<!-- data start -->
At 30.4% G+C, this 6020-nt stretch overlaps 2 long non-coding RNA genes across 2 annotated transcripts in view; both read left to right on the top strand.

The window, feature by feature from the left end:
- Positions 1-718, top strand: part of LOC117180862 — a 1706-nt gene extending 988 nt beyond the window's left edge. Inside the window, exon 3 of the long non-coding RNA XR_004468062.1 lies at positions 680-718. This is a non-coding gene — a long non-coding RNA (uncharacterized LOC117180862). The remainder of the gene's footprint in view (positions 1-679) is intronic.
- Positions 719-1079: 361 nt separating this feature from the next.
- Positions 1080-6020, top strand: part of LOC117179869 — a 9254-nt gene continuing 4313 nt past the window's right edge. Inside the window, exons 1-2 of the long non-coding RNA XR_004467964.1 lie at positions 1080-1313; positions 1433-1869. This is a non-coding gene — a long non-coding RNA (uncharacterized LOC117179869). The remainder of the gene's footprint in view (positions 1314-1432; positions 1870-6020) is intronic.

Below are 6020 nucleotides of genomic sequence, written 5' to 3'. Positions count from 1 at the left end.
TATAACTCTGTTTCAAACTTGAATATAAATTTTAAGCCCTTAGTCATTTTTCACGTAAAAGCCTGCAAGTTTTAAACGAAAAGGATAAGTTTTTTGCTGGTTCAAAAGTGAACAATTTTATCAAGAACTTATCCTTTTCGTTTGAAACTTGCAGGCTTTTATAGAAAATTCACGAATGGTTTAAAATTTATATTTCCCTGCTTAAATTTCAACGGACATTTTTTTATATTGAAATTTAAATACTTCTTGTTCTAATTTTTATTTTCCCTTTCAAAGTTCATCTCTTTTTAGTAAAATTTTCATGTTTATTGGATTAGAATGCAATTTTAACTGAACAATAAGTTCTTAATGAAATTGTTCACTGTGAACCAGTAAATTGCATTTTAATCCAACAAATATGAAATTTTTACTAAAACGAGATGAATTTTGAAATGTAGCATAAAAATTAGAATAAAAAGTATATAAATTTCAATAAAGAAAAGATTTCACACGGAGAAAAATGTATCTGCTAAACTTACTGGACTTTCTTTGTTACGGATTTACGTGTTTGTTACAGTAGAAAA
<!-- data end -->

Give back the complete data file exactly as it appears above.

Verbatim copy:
At 30.4% G+C, this 6020-nt stretch overlaps 2 long non-coding RNA genes across 2 annotated transcripts in view; both read left to right on the top strand.

The window, feature by feature from the left end:
- Positions 1-718, top strand: part of LOC117180862 — a 1706-nt gene extending 988 nt beyond the window's left edge. Inside the window, exon 3 of the long non-coding RNA XR_004468062.1 lies at positions 680-718. This is a non-coding gene — a long non-coding RNA (uncharacterized LOC117180862). The remainder of the gene's footprint in view (positions 1-679) is intronic.
- Positions 719-1079: 361 nt separating this feature from the next.
- Positions 1080-6020, top strand: part of LOC117179869 — a 9254-nt gene continuing 4313 nt past the window's right edge. Inside the window, exons 1-2 of the long non-coding RNA XR_004467964.1 lie at positions 1080-1313; positions 1433-1869. This is a non-coding gene — a long non-coding RNA (uncharacterized LOC117179869). The remainder of the gene's footprint in view (positions 1314-1432; positions 1870-6020) is intronic.

Below are 6020 nucleotides of genomic sequence, written 5' to 3'. Positions count from 1 at the left end.
TATAACTCTGTTTCAAACTTGAATATAAATTTTAAGCCCTTAGTCATTTTTCACGTAAAAGCCTGCAAGTTTTAAACGAAAAGGATAAGTTTTTTGCTGGTTCAAAAGTGAACAATTTTATCAAGAACTTATCCTTTTCGTTTGAAACTTGCAGGCTTTTATAGAAAATTCACGAATGGTTTAAAATTTATATTTCCCTGCTTAAATTTCAACGGACATTTTTTTATATTGAAATTTAAATACTTCTTGTTCTAATTTTTATTTTCCCTTTCAAAGTTCATCTCTTTTTAGTAAAATTTTCATGTTTATTGGATTAGAATGCAATTTTAACTGAACAATAAGTTCTTAATGAAATTGTTCACTGTGAACCAGTAAATTGCATTTTAATCCAACAAATATGAAATTTTTACTAAAACGAGATGAATTTTGAAATGTAGCATAAAAATTAGAATAAAAAGTATATAAATTTCAATAAAGAAAAGATTTCACACGGAGAAAAATGTATCTGCTAAACTTACTGGACTTTCTTTGTTACGGATTTACGTGTTTGTTACAGTAGAAAA